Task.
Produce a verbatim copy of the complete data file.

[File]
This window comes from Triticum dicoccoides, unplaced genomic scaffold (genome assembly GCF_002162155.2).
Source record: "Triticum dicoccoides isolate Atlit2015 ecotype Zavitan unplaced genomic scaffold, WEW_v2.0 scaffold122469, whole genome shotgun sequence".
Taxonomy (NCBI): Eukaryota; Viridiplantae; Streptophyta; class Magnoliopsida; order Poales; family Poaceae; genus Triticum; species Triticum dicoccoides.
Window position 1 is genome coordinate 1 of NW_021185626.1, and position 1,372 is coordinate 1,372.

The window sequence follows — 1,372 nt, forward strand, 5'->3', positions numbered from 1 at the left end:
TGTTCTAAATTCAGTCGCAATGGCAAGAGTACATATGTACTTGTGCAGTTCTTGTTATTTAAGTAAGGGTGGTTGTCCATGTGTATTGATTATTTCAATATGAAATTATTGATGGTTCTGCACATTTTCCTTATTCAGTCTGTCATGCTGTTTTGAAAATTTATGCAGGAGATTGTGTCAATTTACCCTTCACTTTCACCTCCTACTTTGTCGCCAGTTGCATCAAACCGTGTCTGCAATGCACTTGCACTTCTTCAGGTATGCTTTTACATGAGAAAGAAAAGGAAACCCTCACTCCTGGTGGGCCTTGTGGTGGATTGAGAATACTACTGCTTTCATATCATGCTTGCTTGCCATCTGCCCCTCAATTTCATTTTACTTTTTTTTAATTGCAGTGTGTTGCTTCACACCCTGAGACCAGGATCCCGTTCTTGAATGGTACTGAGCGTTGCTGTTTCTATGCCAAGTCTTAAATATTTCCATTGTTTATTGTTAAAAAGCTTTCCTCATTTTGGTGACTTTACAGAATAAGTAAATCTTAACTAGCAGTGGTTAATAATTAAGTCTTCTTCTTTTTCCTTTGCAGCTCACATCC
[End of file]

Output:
This window comes from Triticum dicoccoides, unplaced genomic scaffold (genome assembly GCF_002162155.2).
Source record: "Triticum dicoccoides isolate Atlit2015 ecotype Zavitan unplaced genomic scaffold, WEW_v2.0 scaffold122469, whole genome shotgun sequence".
Taxonomy (NCBI): Eukaryota; Viridiplantae; Streptophyta; class Magnoliopsida; order Poales; family Poaceae; genus Triticum; species Triticum dicoccoides.
Window position 1 is genome coordinate 1 of NW_021185626.1, and position 1,372 is coordinate 1,372.

The window sequence follows — 1,372 nt, forward strand, 5'->3', positions numbered from 1 at the left end:
TGTTCTAAATTCAGTCGCAATGGCAAGAGTACATATGTACTTGTGCAGTTCTTGTTATTTAAGTAAGGGTGGTTGTCCATGTGTATTGATTATTTCAATATGAAATTATTGATGGTTCTGCACATTTTCCTTATTCAGTCTGTCATGCTGTTTTGAAAATTTATGCAGGAGATTGTGTCAATTTACCCTTCACTTTCACCTCCTACTTTGTCGCCAGTTGCATCAAACCGTGTCTGCAATGCACTTGCACTTCTTCAGGTATGCTTTTACATGAGAAAGAAAAGGAAACCCTCACTCCTGGTGGGCCTTGTGGTGGATTGAGAATACTACTGCTTTCATATCATGCTTGCTTGCCATCTGCCCCTCAATTTCATTTTACTTTTTTTTAATTGCAGTGTGTTGCTTCACACCCTGAGACCAGGATCCCGTTCTTGAATGGTACTGAGCGTTGCTGTTTCTATGCCAAGTCTTAAATATTTCCATTGTTTATTGTTAAAAAGCTTTCCTCATTTTGGTGACTTTACAGAATAAGTAAATCTTAACTAGCAGTGGTTAATAATTAAGTCTTCTTCTTTTTCCTTTGCAGCTCACATCC